A database can be a work if it is a manifestation of creative activity of an individual character. According to Art. 3 of the Act on copyright and related rights, databases that meet the characteristics of a work are subject to copyright even if they contain unprotected materials, provided that the selection, layout or combination in databases is creative, without prejudice to the rights to the works used.

However, regardless of copyright protection, databases are protected under the Act on database protection.

A database within the meaning of the above acts is a set of data or any other materials and elements collected according to a specific method, individually available in any way, including electronic means, requiring a significant investment in quality or quantity in order to prepare, verify or present its content.

The protection is granted to the database producer and includes the exclusive and transferable right to download the data and secondary use it in whole or in significant part as to the quality or quantity.

The protection lasts for a period of fifteen years following the year in which the database was created.

The Act on database protection provides for its own regime of civil law claims in the event of a breach of protection rights.  The rightholder may request:

  • to cease the breach,
  • to remove the effects of the breach,
  • compensation for damage caused on general principles or by payment of a sum of money in the amount corresponding to double, and in the event the breach is culpable – triple the appropriate remuneration which at the time of its pursue would be due for rightholder’s consent to use the database,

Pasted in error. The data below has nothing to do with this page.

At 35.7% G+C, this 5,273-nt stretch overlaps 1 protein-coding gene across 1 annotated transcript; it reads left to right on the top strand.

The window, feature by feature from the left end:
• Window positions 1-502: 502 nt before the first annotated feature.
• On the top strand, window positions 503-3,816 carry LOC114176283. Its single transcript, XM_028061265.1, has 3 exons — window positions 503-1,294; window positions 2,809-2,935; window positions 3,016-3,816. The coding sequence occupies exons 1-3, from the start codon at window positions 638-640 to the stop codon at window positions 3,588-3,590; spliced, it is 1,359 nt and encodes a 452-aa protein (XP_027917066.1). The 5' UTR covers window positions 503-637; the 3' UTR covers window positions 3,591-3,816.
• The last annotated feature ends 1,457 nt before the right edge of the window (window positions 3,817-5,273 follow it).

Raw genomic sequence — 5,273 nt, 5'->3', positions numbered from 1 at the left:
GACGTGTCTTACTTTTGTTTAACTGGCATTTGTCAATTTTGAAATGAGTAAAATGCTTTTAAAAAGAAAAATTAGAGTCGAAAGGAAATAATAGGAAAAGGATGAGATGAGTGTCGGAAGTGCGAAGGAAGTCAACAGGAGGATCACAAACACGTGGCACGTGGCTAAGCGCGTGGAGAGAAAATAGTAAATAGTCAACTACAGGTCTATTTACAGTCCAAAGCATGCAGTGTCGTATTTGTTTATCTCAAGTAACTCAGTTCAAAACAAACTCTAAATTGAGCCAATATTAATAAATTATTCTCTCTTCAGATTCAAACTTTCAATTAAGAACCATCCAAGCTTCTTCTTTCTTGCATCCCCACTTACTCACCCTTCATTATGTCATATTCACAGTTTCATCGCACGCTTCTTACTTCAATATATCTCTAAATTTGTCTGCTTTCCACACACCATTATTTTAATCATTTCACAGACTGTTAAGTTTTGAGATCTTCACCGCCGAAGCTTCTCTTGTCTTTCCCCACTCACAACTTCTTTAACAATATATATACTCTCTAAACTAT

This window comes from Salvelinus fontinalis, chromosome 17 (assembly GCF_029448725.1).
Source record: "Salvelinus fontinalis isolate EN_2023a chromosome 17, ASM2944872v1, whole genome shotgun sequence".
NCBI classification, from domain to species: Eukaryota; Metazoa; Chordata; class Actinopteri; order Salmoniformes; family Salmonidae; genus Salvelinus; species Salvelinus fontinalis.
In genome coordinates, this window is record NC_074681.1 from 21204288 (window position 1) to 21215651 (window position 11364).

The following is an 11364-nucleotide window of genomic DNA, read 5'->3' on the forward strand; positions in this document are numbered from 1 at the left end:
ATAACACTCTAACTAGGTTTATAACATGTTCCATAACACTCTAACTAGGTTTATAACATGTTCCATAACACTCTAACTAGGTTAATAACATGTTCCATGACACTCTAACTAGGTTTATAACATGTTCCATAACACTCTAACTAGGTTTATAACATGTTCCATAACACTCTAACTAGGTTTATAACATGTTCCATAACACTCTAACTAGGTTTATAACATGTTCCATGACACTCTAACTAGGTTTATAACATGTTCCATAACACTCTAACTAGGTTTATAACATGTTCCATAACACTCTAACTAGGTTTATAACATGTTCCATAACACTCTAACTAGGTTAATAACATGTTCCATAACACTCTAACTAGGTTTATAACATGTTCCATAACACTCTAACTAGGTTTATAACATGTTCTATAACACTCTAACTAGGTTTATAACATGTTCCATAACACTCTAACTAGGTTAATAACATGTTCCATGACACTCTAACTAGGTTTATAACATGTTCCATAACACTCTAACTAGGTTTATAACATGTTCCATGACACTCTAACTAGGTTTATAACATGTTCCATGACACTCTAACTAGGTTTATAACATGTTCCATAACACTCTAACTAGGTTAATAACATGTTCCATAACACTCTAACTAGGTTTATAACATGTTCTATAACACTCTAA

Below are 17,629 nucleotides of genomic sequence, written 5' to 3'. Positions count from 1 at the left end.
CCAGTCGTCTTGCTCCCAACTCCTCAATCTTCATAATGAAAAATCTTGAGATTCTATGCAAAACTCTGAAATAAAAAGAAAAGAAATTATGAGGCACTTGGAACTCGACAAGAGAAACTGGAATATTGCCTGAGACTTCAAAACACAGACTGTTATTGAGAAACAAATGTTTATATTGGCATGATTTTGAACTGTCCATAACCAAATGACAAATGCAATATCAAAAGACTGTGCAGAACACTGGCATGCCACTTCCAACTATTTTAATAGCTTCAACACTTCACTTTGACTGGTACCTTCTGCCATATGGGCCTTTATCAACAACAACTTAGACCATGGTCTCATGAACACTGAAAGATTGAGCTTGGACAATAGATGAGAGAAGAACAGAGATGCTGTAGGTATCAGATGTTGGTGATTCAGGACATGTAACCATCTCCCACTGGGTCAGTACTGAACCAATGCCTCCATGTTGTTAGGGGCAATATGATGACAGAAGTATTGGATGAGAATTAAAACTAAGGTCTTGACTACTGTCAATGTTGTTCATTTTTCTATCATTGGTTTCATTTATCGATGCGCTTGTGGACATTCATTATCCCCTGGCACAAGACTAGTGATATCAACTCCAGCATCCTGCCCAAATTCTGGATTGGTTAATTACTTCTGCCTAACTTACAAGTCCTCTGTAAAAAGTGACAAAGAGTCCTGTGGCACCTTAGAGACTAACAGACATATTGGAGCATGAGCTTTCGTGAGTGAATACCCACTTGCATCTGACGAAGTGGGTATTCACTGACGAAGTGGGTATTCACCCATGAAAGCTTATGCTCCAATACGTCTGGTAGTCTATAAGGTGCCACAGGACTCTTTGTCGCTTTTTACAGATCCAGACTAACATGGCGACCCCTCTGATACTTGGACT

• receiving the benefits obtained,
  • a single or multiple statement in the press of an appropriate content and form or making public part or all of the court’s decision issued in the case, in the manner and to the extent specified by the court.

Unauthorised use of the database by downloading data or secondary use, in whole or in significant, as to the quality or quantity, part of the database without permission or contrary to its conditions and in order to achieve benefits, constitutes an offence punishable by a fine.


RGW offers also legal assistance for entrepreneurs in an e-commerce sector.

Legal assistance concerns a whole range of legal issues related to running an online store and concluding distance contracts.

We follow the development of law, both domestic and EU, on issues relevant to the constantly growing e-commerce industry.

Our services include:

  • comprehensive or sectoral legal audit of the business (e.g. regarding its compliance with law on protection of consumers and competition),
  • legal assistance in the field of unfair competition law,
  • preparing and reviewing regulations, general terms and conditions of contracts, templates of contracts, withdrawal forms,
  • advising on personal data protection law and ensuring compliance of business with the GDPR and Polish Act on personal data protection,
  • legal assistance related to the protection of the entrepreneur’s personal rights, including in cases concerning online slander and portals containing reviews of internet users,
  • representation in disputes with other entrepreneurs and consumers,
  • representation before competent administrative bodies (including the President of the Office of Consumer and Competition Protection in cases concerning prohibited clauses or unfair market practices),
  • legal representation in civil and criminal cases before common courts of all instances, the Supreme Court and administrative courts.